What does postpartum hair loss look like?
Many new moms notice hair loss around three months postpartum. While it may be pretty jarring to see 300 or more hairs shedding each day, the good news is, this is pretty reversible. For a clearer visual illustration, normal hair loss per day amounts to about 50-100 strands of hair. New mothers can shed up to 400!
Normally, around 85-95% of your hair is in the growth phase at any point in time, but the hormonal changes during pregnancy stimulate an increase in the percentage of hairs in the growth phase. As a result, many women enjoy thicker hair during pregnancy, as more hairs than normal are growing and fewer are resting or shedding.
What causes hair loss after giving birth?
With the birth of a baby and significant hormonal change, larger numbers of hair enter the resting phase. Since the resting phase is followed by hair shedding, many new mothers will experience greater than normal hair loss once the resting phase ends.
The hair loss can seem more extreme if your hair grew much more than normal during pregnancy, or if you have long hair. Most women will return to their usual hair growth cycle within six months, or between 6 to 12 months after birth. However, inadequate rest and nutritional deficiency which are common amongst new moms, may prolong the wait for the hair growth cycle to resume to normalcy.
Other health concerns which may result in hair loss in women may include:
Thyroid disorders like hypothyroidism may be difficult to spot during pregnancy. Hypothyroidism is a common disorder affecting some 2 or 3 in every 100 pregnant women. Hair loss is one of the major symptoms, along with muscle cramps, constipation, and exhaustion. Around 1 in 20 women may also experience thyroid issues (postpartum thyroiditis) after the baby is born. In the majority of the cases, hair growth will resume once the underlying cause of the hypothyroidism is addressed and resolved.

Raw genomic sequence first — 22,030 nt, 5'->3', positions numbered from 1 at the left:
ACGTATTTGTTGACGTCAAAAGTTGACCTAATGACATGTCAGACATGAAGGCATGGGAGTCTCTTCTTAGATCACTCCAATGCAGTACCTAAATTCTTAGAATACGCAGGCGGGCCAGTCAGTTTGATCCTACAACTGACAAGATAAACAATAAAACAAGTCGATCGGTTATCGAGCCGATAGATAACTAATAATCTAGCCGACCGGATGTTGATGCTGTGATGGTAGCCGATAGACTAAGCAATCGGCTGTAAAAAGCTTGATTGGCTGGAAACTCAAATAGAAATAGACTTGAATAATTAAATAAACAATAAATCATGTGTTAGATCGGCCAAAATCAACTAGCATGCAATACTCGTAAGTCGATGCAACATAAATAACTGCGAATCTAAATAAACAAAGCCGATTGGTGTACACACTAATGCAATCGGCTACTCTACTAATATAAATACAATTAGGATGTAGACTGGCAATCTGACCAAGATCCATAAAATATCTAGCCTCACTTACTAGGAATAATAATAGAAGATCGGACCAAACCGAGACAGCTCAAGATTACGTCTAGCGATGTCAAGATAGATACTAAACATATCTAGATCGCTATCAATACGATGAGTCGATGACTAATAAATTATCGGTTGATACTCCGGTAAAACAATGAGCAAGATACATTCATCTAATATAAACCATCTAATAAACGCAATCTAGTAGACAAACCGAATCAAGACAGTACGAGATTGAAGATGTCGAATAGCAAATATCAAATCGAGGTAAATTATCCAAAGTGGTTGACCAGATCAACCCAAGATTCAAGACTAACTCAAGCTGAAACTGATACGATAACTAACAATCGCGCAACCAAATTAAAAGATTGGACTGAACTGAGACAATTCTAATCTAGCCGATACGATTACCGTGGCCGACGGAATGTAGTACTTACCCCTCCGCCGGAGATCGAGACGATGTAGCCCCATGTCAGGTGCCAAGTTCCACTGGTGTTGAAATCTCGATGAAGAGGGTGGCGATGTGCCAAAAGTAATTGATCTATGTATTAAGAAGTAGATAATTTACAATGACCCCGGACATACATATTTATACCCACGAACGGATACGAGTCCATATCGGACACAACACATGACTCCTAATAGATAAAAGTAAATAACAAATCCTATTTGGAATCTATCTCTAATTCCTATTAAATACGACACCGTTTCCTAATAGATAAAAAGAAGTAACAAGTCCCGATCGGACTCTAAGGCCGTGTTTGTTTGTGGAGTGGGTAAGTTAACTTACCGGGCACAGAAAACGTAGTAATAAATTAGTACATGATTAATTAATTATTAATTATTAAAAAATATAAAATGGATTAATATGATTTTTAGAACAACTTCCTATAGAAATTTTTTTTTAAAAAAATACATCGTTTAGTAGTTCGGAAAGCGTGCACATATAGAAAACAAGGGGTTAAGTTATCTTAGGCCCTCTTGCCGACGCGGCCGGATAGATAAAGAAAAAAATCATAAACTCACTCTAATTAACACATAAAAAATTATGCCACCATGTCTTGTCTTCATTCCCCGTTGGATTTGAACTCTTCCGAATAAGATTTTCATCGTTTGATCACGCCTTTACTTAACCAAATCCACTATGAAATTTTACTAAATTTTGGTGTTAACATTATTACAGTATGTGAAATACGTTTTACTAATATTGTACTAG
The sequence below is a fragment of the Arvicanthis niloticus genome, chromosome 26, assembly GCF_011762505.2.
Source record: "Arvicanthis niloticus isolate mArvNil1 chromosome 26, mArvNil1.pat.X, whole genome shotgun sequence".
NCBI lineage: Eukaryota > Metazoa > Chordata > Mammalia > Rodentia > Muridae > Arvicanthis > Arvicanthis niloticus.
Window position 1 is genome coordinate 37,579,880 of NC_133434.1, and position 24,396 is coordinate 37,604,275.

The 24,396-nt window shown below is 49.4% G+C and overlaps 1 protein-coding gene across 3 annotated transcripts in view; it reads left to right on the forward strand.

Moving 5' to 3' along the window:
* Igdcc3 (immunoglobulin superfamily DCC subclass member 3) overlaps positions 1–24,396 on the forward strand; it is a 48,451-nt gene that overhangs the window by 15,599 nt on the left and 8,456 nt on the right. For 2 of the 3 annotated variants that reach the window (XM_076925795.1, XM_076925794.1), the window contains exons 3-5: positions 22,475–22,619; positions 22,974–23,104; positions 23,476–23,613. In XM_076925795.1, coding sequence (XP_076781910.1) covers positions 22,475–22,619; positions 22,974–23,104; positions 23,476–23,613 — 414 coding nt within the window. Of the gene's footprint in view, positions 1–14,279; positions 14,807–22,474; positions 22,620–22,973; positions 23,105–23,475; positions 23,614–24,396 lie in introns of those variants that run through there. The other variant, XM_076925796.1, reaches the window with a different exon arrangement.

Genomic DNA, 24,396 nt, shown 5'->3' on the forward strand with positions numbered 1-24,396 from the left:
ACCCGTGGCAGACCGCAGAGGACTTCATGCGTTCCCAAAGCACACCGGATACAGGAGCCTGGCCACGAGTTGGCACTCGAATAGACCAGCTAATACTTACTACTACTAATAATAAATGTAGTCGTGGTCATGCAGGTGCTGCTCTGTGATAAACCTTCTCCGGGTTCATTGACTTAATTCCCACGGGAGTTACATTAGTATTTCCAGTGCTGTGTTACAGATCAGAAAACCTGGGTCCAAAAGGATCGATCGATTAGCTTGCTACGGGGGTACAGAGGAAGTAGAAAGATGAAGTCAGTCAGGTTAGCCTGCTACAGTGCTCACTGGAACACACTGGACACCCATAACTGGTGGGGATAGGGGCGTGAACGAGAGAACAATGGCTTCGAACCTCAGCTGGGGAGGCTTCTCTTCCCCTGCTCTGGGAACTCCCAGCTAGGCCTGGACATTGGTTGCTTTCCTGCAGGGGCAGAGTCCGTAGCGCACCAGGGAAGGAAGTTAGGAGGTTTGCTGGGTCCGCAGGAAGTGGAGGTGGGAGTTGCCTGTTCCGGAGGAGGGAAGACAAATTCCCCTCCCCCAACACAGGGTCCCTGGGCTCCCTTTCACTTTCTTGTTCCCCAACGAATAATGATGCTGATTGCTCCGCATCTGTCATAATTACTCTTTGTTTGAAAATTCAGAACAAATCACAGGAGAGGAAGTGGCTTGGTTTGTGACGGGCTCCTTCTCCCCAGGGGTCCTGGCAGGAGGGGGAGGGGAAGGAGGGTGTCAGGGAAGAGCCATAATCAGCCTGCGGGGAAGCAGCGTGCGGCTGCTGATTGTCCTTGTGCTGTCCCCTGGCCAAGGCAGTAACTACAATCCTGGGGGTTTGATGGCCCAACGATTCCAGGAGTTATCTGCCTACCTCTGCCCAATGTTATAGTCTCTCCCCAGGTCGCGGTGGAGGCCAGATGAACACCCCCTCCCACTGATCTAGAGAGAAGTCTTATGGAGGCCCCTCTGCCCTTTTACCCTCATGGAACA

Iron deficiency happens when you do not have enough red blood cells to get oxygen to different tissues in the body. It can cause hair thinning along with other symptoms, like fatigue, irregular heartbeat, exertional shortness of breath, and headache. Pregnant women are at a heightened risk of developing iron deficiency anemia, especially if their pregnancies are spaced close together, they’re pregnant with multiples, or if they have severe morning sickness. This condition can also be diagnosed with a blood test. While hair loss with these conditions aren’t permanent, your hair may not return to its normal thickness until hormone or vitamin levels have returned to normal ranges.